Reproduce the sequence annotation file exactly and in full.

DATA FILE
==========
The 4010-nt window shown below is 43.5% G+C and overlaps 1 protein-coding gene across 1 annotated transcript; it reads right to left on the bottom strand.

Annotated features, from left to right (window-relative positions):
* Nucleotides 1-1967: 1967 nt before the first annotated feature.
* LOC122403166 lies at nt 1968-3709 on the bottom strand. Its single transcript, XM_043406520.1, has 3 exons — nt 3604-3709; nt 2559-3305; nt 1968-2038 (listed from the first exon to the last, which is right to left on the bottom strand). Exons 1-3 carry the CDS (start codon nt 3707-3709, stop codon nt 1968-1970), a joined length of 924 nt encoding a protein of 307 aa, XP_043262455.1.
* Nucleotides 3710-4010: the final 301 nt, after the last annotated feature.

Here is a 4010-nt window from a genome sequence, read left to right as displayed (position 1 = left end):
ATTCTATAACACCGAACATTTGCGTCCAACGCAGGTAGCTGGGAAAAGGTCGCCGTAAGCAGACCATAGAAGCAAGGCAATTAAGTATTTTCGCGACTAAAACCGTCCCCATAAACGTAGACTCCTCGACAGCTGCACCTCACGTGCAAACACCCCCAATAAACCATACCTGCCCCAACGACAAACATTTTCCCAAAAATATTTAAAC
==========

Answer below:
The 4010-nt window shown below is 43.5% G+C and overlaps 1 protein-coding gene across 1 annotated transcript; it reads right to left on the bottom strand.

Annotated features, from left to right (window-relative positions):
* Nucleotides 1-1967: 1967 nt before the first annotated feature.
* LOC122403166 lies at nt 1968-3709 on the bottom strand. Its single transcript, XM_043406520.1, has 3 exons — nt 3604-3709; nt 2559-3305; nt 1968-2038 (listed from the first exon to the last, which is right to left on the bottom strand). Exons 1-3 carry the CDS (start codon nt 3707-3709, stop codon nt 1968-1970), a joined length of 924 nt encoding a protein of 307 aa, XP_043262455.1.
* Nucleotides 3710-4010: the final 301 nt, after the last annotated feature.

Here is a 4010-nt window from a genome sequence, read left to right as displayed (position 1 = left end):
ATTCTATAACACCGAACATTTGCGTCCAACGCAGGTAGCTGGGAAAAGGTCGCCGTAAGCAGACCATAGAAGCAAGGCAATTAAGTATTTTCGCGACTAAAACCGTCCCCATAAACGTAGACTCCTCGACAGCTGCACCTCACGTGCAAACACCCCCAATAAACCATACCTGCCCCAACGACAAACATTTTCCCAAAAATATTTAAAC